Why Foster Siblings?

Why Foster Siblings

Every day, children who have experienced abuse or neglect are placed in foster care, and research shows that siblings who are placed in foster care together often feel safer and can help to adapt to their new family and community. What may not be so obvious is that foster parents provide a safe, supportive environment for siblings and their siblings as a group. Sources: 8

We sat down with foster parent Hannah to discuss the rewards and complexities of caring for siblings. There is always a limit on the number of homes that can be accommodated by a sibling group, and sibling groups can sometimes be so large that they are placed with foster families together, even if the child has been divided into different foster families. Sources: 6, 8

One of the few things that makes foster siblings unique is the ability to take two or three or more children into a home, rather than just one. Sources: 6

Read on to see why it is important to promote sibling groups and why you should consider funding them. The following list is by no means exhaustive, but it will hopefully give you a few things to think about. Most children in foster care are at home because of some kind of abuse or neglect. Sources: 2, 6

In some cases, siblings are the only family to show love, and such internships should be sought whenever possible. Giving siblings the chance to be together as a family can help improve their emotional health, as they are less stressed when they know they have someone to rely on. Placing siblings with their relatives, including older siblings, increases their chances of retaining their sense of identity and sense of connection with their siblings. Sources: 1, 2

States, provinces, territories, and placement agencies must devote resources and resources to identifying and replicating policies that successfully hold siblings together, such as recruiting and supporting foster and adoption families willing to accept groups of siblings. Sources: 1

You may feel close to a half-sibling and want to maintain a relationship with them while you are in foster care. Should you consider a sibling relationship, or should you have a separate foster or adoption relationship for siblings who have been separated in foster care? If siblings are separated during foster care or adoption, they should be able to remain separated through foster care or adoption. Sources: 1, 5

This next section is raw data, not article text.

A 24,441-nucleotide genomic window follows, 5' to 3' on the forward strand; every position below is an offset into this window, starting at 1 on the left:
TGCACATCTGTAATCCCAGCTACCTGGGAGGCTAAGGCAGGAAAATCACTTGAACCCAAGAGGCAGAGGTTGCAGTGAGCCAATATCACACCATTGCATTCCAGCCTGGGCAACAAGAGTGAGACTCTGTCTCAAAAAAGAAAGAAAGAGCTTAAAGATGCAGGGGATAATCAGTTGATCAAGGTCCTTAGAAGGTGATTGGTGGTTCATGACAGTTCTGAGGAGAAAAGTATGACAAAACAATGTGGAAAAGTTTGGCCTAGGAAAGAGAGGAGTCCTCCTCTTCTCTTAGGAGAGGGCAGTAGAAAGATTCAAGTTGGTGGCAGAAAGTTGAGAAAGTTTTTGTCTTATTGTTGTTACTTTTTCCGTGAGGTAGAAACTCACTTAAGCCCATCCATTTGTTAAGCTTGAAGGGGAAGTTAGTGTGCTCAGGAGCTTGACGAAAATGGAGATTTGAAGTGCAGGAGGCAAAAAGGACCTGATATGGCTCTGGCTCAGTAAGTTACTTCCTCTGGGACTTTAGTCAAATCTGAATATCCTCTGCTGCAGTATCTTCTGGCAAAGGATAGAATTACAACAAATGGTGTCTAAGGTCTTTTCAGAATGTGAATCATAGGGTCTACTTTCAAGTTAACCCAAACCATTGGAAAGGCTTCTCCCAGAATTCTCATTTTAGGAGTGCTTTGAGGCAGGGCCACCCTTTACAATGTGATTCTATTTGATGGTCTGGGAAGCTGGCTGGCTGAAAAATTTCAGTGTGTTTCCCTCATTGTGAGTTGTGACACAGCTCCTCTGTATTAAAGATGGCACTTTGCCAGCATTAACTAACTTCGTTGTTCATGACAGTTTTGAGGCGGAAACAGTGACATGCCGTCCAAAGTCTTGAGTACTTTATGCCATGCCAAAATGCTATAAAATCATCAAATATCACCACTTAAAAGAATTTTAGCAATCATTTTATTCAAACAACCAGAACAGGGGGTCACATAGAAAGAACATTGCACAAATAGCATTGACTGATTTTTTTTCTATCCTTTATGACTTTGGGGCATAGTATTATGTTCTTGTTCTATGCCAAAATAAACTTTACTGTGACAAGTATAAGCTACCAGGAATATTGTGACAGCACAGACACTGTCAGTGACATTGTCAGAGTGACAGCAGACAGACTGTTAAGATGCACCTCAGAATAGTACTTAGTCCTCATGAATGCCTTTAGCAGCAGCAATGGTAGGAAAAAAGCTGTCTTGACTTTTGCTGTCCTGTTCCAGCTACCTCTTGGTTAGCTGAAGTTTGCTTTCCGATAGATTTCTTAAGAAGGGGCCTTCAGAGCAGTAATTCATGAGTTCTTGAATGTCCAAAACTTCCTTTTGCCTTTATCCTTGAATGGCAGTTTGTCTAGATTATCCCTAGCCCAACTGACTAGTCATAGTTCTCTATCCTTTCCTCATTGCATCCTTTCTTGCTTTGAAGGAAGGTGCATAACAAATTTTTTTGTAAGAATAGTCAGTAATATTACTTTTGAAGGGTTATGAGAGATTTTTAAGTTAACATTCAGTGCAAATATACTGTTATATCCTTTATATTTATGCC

If you think you can provide a caring home for a group of siblings, contact our friendly team of nursing advisors. If you are aware of the behaviour of the siblings you have supported and would like to talk about keeping in touch with them, our NFA network and support team is at your disposal to offer you help and advice and be your first point of contact. And if you are thinking about becoming a foster sibling yourself, or would like to learn more about caring for siblings together, read our guide on how foster parents work with their foster siblings and how caring for siblings works. Sources: 5

It is much easier to maintain a relationship with a foster child, brother or sister if they live together in the same house. Sources: 0

Perhaps the most important reason to consider a sibling group is to prevent additional trauma to the child. When it comes to care, sibling groups are often divided into two or more groups, such as a family group or a group of siblings. Sources: 0

When everything else in the child’s life is turned upside down, keeping the children together provides at least one familiar point of contact. Bringing more than one child into the house at a time is not the right way for everyone, but it can provide a loving and supportive home to have more children. Sources: 0, 3

While many children in the foster system have siblings because they are currently housed together, choosing a sibling group is a discussion that prospective adoptive parents must have, and sometimes even social workers do not know that foster children can have siblings. The FCCA staff are even adoptive parents of sibling groups and can help as much as they can. Siblings can be separated from their parents, grandparents, siblings or even other family members. Sources: 3, 7

The pain literally drives the child crazy, “said Dr. Mary Ann Daley, director of the FCCA’s Children’s Center for Children and Families. Where possible, it is often beneficial for both foster and adoptive parents to consider admitting known siblings and, if necessary, to take steps to reunite siblings. The adoption of siblings from foster families is usually a difficult process for foster parents, carers and foster siblings alike. Sources: 7

Studies of siblings in the child welfare system suggest that siblings who have also been placed in foster care lead to a significant increase in child abuse and neglect, according to the FCCA’s Children and Families Center. When a child who is placed with a foster family immediately does so with his or her siblings, it becomes a priority to place them together. 

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